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Sunday, September 21, 2014
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Published: Saturday, 6/7/2014 - Updated: 3 months ago

TECH TIPS: Q&A

Transfer photos; filter out Gmail messages

BY J.D. BIERSDORFER
NEW YORK TIMES

Q: I would love to transfer certain photos on my cell phone to my Kindle Fire, and I’d like to do it in the easiest way. What are my options?

A: If you are comfortable storing your pictures on Amazon’s servers, you can use the Amazon Cloud Drive Photos app for Android or iOS (available in the respective app stores) to copy pictures to your online storage locker. Then you can use the same app on your Kindle Fire to download the images to the tablet over a wireless Internet connection.

Amazon Cloud Drive provides 5 gigabytes of free storage, and you can also use it to transfer pictures through a Web browser. The Amazon Cloud Drive Photos app offers to automatically back up every picture you take on your phone, but you can decline this and manually upload specific pictures. If you already use Dropbox or another storage service with compatible mobile apps, you can use it as the transfer point between phone and Fire instead.

If you do not want to use cloud services — and you imported the pictures from the phone to your computer’s photo library — you can use a USB cable for the transfer instead. If your Kindle did not include a USB-to-micro-USB cable, you can get one for less than $10. Once you connect the two devices and the Kindle Fire shows up as an external drive on the desktop, you can drag pictures from the computer to the Photos folder on the Kindle. Amazon has a step-by-step guide at amzn.to/​1lVb7SI.

Using file transfer apps with a Wi-Fi or Bluetooth connection or just emailing the photos between gadgets are some of the other possible options for sharing the pictures between phone and tablet.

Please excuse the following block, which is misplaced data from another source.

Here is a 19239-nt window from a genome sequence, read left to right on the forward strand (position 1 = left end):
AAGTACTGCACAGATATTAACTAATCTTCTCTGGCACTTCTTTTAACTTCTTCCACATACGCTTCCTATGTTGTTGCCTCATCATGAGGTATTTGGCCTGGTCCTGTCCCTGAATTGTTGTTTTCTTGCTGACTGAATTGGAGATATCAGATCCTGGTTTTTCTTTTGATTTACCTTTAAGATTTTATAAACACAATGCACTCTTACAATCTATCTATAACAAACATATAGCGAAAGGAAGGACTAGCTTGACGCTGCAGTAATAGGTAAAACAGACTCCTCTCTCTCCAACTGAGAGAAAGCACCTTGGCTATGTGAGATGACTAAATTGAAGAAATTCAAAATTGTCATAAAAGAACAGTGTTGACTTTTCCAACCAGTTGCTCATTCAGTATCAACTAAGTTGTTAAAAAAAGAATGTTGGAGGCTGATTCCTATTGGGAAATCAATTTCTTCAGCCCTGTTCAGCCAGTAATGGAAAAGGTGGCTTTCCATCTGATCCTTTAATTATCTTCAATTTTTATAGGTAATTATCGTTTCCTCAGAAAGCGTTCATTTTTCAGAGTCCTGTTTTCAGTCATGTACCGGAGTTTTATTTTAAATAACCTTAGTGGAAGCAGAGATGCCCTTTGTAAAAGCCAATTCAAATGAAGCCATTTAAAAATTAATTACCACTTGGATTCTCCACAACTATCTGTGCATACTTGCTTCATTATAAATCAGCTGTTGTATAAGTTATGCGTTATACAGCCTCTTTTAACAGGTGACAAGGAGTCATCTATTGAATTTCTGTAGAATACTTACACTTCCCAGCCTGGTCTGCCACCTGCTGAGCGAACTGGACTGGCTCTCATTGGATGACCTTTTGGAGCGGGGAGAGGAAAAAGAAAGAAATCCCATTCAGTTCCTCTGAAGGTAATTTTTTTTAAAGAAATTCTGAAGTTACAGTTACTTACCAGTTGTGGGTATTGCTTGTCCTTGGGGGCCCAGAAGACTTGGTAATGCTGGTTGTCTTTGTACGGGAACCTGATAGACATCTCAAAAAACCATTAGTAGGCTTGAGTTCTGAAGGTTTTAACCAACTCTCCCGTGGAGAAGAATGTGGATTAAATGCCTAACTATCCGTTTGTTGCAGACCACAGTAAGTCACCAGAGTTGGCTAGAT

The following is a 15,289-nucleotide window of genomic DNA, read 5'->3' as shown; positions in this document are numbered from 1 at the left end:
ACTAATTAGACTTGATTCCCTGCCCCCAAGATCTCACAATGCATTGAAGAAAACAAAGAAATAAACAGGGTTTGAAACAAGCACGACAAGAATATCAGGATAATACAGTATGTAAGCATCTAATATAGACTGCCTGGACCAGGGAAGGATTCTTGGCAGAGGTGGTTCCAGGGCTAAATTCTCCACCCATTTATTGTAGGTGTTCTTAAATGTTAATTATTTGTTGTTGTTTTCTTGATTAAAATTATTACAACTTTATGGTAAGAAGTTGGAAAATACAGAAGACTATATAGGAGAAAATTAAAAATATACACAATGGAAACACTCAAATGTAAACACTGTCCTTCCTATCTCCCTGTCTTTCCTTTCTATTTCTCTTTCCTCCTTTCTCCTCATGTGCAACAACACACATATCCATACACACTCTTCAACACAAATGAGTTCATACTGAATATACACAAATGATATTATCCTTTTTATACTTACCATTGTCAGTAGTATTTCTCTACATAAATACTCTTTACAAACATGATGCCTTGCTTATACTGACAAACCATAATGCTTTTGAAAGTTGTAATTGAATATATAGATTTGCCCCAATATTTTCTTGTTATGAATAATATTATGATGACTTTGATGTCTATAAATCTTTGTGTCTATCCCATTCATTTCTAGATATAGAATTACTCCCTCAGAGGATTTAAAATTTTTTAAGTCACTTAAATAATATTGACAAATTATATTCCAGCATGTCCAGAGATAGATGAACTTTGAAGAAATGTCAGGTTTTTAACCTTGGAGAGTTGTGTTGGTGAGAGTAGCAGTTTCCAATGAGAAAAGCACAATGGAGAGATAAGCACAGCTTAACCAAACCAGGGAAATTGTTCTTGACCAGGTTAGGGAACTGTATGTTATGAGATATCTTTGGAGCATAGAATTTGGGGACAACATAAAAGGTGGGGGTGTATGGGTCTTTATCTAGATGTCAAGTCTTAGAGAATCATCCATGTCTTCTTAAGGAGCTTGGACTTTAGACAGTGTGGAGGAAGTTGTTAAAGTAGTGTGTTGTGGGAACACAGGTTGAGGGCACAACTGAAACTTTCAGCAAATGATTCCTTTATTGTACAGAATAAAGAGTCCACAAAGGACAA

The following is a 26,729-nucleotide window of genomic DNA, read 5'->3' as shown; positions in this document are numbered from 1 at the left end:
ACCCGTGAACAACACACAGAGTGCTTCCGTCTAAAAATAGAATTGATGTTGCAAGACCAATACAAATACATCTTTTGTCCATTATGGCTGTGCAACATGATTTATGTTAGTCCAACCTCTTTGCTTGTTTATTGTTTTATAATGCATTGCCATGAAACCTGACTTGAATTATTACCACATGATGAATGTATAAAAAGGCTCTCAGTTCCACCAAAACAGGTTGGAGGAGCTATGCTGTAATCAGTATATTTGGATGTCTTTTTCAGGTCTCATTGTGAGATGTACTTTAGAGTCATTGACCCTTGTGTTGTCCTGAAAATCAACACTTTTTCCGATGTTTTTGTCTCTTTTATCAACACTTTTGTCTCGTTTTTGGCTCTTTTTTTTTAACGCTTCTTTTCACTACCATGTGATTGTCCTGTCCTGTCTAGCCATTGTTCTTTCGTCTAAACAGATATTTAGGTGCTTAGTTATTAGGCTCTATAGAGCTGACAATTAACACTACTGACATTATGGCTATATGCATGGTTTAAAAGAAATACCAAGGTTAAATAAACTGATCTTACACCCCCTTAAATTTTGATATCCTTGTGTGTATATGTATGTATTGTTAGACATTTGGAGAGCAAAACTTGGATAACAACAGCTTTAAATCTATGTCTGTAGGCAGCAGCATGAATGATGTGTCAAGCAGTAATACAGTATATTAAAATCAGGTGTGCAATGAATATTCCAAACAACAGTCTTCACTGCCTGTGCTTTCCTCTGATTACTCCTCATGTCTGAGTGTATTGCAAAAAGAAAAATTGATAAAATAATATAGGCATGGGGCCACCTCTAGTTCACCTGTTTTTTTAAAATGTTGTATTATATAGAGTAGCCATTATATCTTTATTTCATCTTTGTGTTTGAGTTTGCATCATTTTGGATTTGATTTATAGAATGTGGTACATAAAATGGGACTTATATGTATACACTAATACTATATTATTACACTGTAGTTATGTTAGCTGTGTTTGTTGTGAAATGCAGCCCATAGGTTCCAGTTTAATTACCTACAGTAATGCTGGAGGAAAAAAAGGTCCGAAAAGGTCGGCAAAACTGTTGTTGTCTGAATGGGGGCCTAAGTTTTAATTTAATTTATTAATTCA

Q: Is there a “Block” command in Gmail to prevent messages from certain people from ever reaching my inbox?

A: Gmail does not have a dedicated “Block” button, but you can easily create a filter that funnels messages matching criteria like the sender’s address past the inbox and into your archive of old mail.

Or you can create a filter to automatically delete incoming messages from that certain someone.

If you already have a message from the person, open it and click the small black menu triangle on the right side. Choose “Filter messages like this” and, on the next screen, fill in any other information, besides the sender’s address, you want to use for screening.

Click “Create filter with this search” in the bottom right corner. On the next screen, choose the action you want the filter to perform. You can also create new filters on the “Filters” tab in the Gmail settings.

TIP OF THE WEEK

Running the spell-checker on an important document or letter before sending it is a good practice. The software, however, may not catch words that are spelled correctly but are wrong for the sentence, like “own” appearing instead of “owe.” If you are unsure of your proofreading skills and want another way to spot errors, the screen-reader software built into Windows and OS X can help you catch some mistakes by reading your text aloud.

Microsoft’s Narrator software, included in the last several versions of Windows, can recite text displayed on the screen; instructions for setting it up are at bit.ly/​1gobx2x. Apple’s OS X operating system has also been able to recite written text for years. One way to get it talking is to open the document, or paste a copy of its contents, in the Mac’s TextEdit program. In TextEdit, highlight the words you want to hear, go to the “Edit” menu to “Speech” and then choose “Start speaking” to have a listen.



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